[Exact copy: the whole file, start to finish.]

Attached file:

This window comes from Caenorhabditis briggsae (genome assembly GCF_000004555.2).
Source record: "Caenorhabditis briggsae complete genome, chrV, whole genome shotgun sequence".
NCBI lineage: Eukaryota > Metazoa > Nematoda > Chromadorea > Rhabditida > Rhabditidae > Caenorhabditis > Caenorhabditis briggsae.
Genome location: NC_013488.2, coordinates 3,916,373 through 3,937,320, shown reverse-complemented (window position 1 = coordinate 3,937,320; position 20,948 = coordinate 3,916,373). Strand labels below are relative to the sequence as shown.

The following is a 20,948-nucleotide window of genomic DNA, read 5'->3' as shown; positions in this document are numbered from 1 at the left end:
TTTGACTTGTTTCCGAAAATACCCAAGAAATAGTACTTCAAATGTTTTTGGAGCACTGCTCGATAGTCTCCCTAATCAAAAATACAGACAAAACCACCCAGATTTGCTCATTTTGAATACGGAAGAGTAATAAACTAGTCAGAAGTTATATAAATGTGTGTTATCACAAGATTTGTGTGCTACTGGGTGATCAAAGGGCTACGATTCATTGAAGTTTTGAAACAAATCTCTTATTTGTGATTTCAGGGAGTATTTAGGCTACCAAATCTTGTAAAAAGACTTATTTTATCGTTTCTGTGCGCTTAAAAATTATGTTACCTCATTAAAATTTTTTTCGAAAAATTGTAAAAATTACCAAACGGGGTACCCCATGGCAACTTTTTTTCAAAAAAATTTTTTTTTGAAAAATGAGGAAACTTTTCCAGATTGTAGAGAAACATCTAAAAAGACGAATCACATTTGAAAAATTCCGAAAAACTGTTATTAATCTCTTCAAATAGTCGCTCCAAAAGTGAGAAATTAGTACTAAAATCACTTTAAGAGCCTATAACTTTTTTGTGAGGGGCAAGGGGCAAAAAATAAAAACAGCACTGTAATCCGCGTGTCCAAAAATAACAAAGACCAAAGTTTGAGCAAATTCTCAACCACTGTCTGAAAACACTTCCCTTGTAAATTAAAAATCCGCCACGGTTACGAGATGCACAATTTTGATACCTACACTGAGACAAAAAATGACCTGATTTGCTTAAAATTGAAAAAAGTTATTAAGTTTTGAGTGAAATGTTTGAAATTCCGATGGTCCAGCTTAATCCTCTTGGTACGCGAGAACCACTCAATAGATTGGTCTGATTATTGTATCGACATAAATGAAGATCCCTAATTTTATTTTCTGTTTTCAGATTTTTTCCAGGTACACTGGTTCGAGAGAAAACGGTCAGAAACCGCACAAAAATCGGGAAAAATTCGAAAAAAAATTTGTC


This window comes from Caenorhabditis briggsae (genome assembly GCF_000004555.2).
Source record: "Caenorhabditis briggsae complete genome, chrV, whole genome shotgun sequence".
NCBI lineage: Eukaryota > Metazoa > Nematoda > Chromadorea > Rhabditida > Rhabditidae > Caenorhabditis > Caenorhabditis briggsae.
Genome location: NC_013488.2, coordinates 3,916,373 through 3,937,320, shown reverse-complemented (window position 1 = coordinate 3,937,320; position 20,948 = coordinate 3,916,373). Strand labels below are relative to the sequence as shown.

The following is a 20,948-nucleotide window of genomic DNA, read 5'->3' as shown; positions in this document are numbered from 1 at the left end:
TTTGACTTGTTTCCGAAAATACCCAAGAAATAGTACTTCAAATGTTTTTGGAGCACTGCTCGATAGTCTCCCTAATCAAAAATACAGACAAAACCACCCAGATTTGCTCATTTTGAATACGGAAGAGTAATAAACTAGTCAGAAGTTATATAAATGTGTGTTATCACAAGATTTGTGTGCTACTGGGTGATCAAAGGGCTACGATTCATTGAAGTTTTGAAACAAATCTCTTATTTGTGATTTCAGGGAGTATTTAGGCTACCAAATCTTGTAAAAAGACTTATTTTATCGTTTCTGTGCGCTTAAAAATTATGTTACCTCATTAAAATTTTTTTCGAAAAATTGTAAAAATTACCAAACGGGGTACCCCATGGCAACTTTTTTTCAAAAAAATTTTTTTTTGAAAAATGAGGAAACTTTTCCAGATTGTAGAGAAACATCTAAAAAGACGAATCACATTTGAAAAATTCCGAAAAACTGTTATTAATCTCTTCAAATAGTCGCTCCAAAAGTGAGAAATTAGTACTAAAATCACTTTAAGAGCCTATAACTTTTTTGTGAGGGGCAAGGGGCAAAAAATAAAAACAGCACTGTAATCCGCGTGTCCAAAAATAACAAAGACCAAAGTTTGAGCAAATTCTCAACCACTGTCTGAAAACACTTCCCTTGTAAATTAAAAATCCGCCACGGTTACGAGATGCACAATTTTGATACCTACACTGAGACAAAAAATGACCTGATTTGCTTAAAATTGAAAAAAGTTATTAAGTTTTGAGTGAAATGTTTGAAATTCCGATGGTCCAGCTTAATCCTCTTGGTACGCGAGAACCACTCAATAGATTGGTCTGATTATTGTATCGACATAAATGAAGATCCCTAATTTTATTTTCTGTTTTCAGATTTTTTCCAGGTACACTGGTTCGAGAGAAAACGGTCAGAAACCGCACAAAAATCGGGAAAAATTCGAAAAAAAATTTGTC